But what if that system overreacts? The result can be sepsis, a potentially life-threatening condition when the body's response to an infection ends up damaging its own tissues.
Around 49 million people a year contract sepsis worldwide, with roughly 48,000 deaths in the UK.
So it's exciting to reveal today that Queen Alexandra Hospital in Cosham is to host a new blood test trial that could help to predict sepsis days before a patient even shows any symptoms.
The potential of this innovative research is massive, as doctors would be able to treat the condition much earlier and prevent it escalating - saving many lives in the process, including people fighting Covid-19.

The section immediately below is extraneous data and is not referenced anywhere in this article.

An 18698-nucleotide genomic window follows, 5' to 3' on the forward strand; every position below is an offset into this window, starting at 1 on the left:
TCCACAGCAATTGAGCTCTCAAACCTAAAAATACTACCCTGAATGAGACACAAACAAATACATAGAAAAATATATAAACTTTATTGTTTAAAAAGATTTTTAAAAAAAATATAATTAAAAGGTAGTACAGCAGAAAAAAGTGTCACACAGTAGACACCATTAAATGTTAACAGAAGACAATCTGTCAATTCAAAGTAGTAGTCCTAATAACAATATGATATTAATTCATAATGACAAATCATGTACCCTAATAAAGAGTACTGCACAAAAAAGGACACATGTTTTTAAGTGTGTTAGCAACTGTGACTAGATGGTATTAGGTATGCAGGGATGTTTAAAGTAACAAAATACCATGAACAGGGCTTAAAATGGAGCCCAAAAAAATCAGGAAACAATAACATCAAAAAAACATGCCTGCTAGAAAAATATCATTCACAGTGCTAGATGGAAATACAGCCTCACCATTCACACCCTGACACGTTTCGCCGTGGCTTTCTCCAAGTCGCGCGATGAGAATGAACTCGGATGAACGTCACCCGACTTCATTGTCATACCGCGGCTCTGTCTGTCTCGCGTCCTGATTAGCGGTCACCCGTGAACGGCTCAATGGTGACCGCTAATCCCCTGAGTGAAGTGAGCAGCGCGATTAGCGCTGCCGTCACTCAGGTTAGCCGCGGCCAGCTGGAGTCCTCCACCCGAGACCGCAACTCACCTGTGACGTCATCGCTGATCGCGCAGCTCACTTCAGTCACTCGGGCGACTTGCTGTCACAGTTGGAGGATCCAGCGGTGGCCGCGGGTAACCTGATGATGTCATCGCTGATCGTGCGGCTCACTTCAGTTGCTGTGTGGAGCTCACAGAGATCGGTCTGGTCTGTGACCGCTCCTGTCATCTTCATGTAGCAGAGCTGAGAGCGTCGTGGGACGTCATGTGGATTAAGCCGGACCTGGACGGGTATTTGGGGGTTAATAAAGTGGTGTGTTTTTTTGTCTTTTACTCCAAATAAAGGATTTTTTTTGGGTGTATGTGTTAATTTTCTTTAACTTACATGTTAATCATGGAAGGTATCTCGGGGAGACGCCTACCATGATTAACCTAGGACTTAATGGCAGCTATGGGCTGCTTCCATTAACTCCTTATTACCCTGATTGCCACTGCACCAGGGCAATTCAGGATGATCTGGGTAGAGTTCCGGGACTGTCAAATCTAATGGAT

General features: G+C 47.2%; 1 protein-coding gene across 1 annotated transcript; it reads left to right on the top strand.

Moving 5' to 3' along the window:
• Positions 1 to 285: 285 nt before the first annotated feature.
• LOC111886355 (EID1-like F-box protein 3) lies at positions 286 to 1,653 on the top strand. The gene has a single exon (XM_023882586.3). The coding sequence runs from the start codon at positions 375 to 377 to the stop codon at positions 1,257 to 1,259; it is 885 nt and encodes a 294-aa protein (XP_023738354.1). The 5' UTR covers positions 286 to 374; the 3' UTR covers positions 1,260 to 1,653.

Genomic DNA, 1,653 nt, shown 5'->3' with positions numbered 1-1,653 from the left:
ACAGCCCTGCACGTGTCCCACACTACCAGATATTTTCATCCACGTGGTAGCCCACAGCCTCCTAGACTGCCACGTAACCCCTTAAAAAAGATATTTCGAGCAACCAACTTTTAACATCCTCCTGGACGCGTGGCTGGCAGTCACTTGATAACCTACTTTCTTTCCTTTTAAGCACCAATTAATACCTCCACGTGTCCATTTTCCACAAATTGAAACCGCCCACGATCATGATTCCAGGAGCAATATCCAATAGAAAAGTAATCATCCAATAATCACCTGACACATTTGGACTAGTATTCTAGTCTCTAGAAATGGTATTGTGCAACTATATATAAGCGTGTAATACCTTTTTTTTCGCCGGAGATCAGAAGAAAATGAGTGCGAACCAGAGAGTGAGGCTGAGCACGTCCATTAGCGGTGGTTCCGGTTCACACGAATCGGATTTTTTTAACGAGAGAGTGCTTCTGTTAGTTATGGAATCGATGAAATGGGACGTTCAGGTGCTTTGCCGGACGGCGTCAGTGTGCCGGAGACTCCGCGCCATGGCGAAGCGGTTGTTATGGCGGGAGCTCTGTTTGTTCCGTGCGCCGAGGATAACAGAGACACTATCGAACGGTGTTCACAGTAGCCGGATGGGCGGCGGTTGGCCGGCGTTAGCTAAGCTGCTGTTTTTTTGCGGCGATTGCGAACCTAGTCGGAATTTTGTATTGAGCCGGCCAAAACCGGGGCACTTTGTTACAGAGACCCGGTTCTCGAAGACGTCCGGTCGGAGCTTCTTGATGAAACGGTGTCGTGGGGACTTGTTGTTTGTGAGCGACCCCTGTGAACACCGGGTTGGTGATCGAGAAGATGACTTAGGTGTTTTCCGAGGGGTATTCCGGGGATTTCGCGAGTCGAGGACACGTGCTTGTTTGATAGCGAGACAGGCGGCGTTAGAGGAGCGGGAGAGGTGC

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It's taken 10 years of research by the Defence Science and Technology Laboratory (DSTL) to get to this point.
But that patient groundwork, originally begun to help service personnel survive injury and infection on the front line, means that the wider public are now set to see the benefit.
The DSTL's work will be taken forward by Presymptom Health, a government spin-out company that will further develop the test.
Staff at the QA should feel proud that the hospital will be involved in the trial, with up to 600 patients admitted with respiratory tract infections being given the option to participate.
The initial trial will last 12 months and will include samples taken from both patients and a DSTL biobank.
If it goes well, a blood test could be available for a broader NHS roll-out within two years.
How good will it be to say that Portsmouth played its part in such an important scientific advance?